Democrats are making increasingly explicit threats about their willingness to let nearly $600 billion worth of tax hikes and spending cuts take effect in January unless Republicans drop their opposition to higher taxes for the nation’s wealthiest households. Emboldened by signs that GOP resistance to new taxes may be weakening, senior Democrats say they are prepared to weather a fiscal event that could plunge the nation back into recession if the new year arrives without an acceptable compromise.

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  • Obama to tout auto bailout, tax policies in Ohio

    By Charles Babington, Associated Press

    President Barack Obama is preparing to tell Ohio voters that Republican Mitt Romney's tax proposals would spur job growth in foreign countries including China. The president also plans Monday to highlight his administration's 2009 bailout of the auto industry, which saved thousands of jobs in Ohio, according to Democrats. Romney opposed Obama's use of massive federal loans to keep Chrysler and General Motors afloat while they reorganized under bankruptcy protection.

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  • In Pawlenty, Romney Campaign May Find Down-to-Earth Appeal

    By Jeff Zeleny, The New York Times

    It was four years ago this summer, when Tim Pawlenty ranked high on the list of John McCain’s potential running mates, and Mr. Pawlenty and his wife, Mary, were plowing through a voluminous questionnaire probing deep into their finances and almost every other aspect of their lives.

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  • Oops! I Did It Again

    By John Dickerson, Slate Magazine

    "Presidents cannot admit mistakes," a senior Bush administration official once told me. Admitting mistakes makes a president look weak, gives critics ammunition, leads to more questions, and sets a dangerous precedent for the next time everything doesn't go to plan. Once you've admitted a mistake, where do you stop? You definitely don't want to admit a mistake in an election year. So when Charlie Rose showed up at the White House asking the president what he thought his big mistake was, all that remained a mystery was how Obama would evade the question.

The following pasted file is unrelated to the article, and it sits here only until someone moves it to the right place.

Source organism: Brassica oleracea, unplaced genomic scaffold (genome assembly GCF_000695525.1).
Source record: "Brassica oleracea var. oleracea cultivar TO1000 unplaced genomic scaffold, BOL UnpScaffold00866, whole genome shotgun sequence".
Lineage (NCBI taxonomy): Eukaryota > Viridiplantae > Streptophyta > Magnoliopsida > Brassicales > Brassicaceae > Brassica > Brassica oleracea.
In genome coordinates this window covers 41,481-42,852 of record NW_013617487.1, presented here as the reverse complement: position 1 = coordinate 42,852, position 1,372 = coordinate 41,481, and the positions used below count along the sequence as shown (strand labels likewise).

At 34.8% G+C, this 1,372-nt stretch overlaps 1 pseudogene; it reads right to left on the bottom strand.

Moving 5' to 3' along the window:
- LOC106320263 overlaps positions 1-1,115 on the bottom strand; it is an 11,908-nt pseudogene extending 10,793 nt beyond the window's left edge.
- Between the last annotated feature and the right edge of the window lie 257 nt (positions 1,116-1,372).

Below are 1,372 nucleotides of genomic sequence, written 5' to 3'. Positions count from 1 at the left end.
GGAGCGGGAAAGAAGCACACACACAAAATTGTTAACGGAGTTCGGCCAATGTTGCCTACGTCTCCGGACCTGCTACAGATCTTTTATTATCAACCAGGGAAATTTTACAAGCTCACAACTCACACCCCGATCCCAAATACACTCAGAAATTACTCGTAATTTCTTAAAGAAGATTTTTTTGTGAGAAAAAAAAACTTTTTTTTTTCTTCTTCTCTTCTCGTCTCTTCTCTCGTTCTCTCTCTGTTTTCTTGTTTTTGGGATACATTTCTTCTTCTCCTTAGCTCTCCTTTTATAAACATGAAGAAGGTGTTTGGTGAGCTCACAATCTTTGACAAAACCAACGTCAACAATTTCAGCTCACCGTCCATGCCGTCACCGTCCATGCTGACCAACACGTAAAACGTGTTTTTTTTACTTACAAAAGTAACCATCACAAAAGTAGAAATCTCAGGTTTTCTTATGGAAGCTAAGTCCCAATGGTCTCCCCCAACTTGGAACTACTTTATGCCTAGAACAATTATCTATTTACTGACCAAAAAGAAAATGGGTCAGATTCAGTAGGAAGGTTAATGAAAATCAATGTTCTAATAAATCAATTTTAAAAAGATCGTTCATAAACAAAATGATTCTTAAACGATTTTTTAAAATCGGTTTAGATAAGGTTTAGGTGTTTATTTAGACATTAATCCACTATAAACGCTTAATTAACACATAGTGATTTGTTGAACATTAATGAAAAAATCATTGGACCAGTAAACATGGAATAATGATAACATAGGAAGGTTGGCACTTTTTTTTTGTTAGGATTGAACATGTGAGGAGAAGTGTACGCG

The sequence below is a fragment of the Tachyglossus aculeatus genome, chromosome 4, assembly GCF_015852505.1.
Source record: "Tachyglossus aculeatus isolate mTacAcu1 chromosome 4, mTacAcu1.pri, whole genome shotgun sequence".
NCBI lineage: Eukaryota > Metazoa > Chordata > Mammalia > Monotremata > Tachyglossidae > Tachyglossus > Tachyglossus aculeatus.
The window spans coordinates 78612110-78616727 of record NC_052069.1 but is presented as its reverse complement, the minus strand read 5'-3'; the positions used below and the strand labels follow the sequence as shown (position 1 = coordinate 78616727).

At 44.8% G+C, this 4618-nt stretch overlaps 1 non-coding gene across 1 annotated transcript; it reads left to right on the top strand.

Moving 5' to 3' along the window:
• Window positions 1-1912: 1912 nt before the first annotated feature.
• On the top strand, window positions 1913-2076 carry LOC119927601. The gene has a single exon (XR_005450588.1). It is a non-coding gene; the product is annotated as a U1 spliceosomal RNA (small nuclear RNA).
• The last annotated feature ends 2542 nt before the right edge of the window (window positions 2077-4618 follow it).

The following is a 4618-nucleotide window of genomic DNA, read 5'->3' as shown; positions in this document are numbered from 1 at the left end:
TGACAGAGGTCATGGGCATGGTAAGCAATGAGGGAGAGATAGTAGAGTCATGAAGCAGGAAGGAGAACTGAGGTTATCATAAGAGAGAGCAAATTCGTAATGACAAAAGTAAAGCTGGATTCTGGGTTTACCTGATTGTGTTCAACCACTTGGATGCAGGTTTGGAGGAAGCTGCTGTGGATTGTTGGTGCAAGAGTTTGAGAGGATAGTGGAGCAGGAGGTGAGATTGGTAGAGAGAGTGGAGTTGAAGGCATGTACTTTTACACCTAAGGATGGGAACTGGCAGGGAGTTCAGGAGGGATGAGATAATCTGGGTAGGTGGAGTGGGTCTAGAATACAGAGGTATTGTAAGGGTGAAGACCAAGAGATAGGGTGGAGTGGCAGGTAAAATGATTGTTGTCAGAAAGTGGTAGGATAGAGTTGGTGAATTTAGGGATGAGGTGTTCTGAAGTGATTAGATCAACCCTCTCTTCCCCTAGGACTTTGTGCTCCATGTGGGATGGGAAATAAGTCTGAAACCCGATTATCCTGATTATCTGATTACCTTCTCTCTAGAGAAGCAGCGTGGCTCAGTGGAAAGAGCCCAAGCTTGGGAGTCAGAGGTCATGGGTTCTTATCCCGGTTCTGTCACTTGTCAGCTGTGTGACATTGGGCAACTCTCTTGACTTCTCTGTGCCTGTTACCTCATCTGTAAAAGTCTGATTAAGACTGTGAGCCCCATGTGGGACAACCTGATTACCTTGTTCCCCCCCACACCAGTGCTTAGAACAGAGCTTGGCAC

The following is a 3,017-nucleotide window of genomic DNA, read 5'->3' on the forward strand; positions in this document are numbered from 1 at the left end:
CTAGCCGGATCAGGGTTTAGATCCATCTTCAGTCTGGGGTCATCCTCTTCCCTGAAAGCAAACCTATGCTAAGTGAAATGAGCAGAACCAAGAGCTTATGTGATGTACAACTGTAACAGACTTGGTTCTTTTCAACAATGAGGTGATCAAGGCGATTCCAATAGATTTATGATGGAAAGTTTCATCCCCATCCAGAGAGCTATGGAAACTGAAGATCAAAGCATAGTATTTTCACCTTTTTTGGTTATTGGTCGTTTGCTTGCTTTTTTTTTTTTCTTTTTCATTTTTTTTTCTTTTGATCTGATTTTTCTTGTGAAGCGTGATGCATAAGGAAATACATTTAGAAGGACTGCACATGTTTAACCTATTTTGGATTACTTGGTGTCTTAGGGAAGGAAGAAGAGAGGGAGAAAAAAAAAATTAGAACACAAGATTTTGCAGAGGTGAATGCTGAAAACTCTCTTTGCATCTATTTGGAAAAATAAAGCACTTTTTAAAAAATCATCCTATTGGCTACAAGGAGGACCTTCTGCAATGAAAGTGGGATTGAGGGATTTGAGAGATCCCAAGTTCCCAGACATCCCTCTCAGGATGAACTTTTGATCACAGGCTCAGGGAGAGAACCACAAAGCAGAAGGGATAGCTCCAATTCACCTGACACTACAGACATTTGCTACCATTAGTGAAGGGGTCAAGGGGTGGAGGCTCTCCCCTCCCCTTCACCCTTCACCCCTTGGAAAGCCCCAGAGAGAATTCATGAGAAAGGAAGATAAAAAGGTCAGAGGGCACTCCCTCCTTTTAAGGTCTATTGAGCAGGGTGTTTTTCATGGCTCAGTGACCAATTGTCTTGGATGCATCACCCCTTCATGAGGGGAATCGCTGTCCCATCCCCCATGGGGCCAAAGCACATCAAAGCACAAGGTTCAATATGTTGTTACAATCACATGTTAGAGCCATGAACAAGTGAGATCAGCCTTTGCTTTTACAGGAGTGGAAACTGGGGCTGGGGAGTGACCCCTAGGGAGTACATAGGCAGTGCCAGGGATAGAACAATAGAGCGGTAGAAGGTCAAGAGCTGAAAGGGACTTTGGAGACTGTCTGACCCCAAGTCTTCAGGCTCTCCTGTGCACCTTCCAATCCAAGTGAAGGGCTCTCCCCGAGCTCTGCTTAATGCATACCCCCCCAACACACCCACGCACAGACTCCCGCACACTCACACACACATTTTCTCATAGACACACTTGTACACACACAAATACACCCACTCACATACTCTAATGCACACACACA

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  • Analysis: Rivals on left, right battle in Supreme Court

    By Joan Biskupic, Reuters

    They are heavyweights in the ring that is the U.S. Supreme Court. These button-down, Ivy League-credentialed versions of Muhammad Ali and Joe Frazier represent Washington versus the states and the competing left-right ideologies behind that conflict. And the punches they throw - and take - while at the courtroom lectern have captured as much attention as their stances on the law.

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Jul 13, 2012

  • The Numbers Behind Obama's Negative Ad Campaign

    By Beth Reinhard, National Journal

    Looking for a little hope and change from President Obama’s reelection campaign? Give it up. The vast majority of the president’s television spending this week bashes Republican presidential nominee Mitt Romney, either over his business record, his position on abortion rights, or his tax plan. Since April, just over half—about $27 million out of $51 million—of Obama’s television spending has been on negative ads, according to a GOP media tracker. But his campaign has taken an overwhelmingly negative turn at a time when the economic recovery is stalling, and it buttresses what the Republicans have been saying for months: The president’s overall strategy is to ruin Romney’s reputation, leaving voters without a viable alternative.

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  • High Hurdles

    By Fawn Johnson, National Journal

    The air conditioning at the Firehook Bakery near Farragut Square in Washington is barely keeping up with the 100-degree temperature outside. Pamela O’Leary and Mwende Katwiwa find a private table in back. Katwiwa readies her notebook and pen, while O’Leary sips her coffee. “What are the main differences between Washington, D.C., and other places you’ve worked?” Katwiwa asks.